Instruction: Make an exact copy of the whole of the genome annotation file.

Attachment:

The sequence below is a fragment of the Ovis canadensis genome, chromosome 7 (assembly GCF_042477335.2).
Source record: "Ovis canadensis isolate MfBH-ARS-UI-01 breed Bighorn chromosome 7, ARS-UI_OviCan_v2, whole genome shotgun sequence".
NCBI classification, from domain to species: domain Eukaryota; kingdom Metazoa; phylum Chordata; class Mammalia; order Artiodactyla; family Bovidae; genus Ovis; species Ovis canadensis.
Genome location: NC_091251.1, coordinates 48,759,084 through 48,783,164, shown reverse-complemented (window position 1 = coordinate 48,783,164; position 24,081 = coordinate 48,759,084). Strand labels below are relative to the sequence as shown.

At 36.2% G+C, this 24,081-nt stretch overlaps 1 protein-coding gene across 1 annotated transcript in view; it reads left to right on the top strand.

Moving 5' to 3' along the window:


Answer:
The sequence below is a fragment of the Ovis canadensis genome, chromosome 7 (assembly GCF_042477335.2).
Source record: "Ovis canadensis isolate MfBH-ARS-UI-01 breed Bighorn chromosome 7, ARS-UI_OviCan_v2, whole genome shotgun sequence".
NCBI classification, from domain to species: domain Eukaryota; kingdom Metazoa; phylum Chordata; class Mammalia; order Artiodactyla; family Bovidae; genus Ovis; species Ovis canadensis.
Genome location: NC_091251.1, coordinates 48,759,084 through 48,783,164, shown reverse-complemented (window position 1 = coordinate 48,783,164; position 24,081 = coordinate 48,759,084). Strand labels below are relative to the sequence as shown.

At 36.2% G+C, this 24,081-nt stretch overlaps 1 protein-coding gene across 1 annotated transcript in view; it reads left to right on the top strand.

Moving 5' to 3' along the window: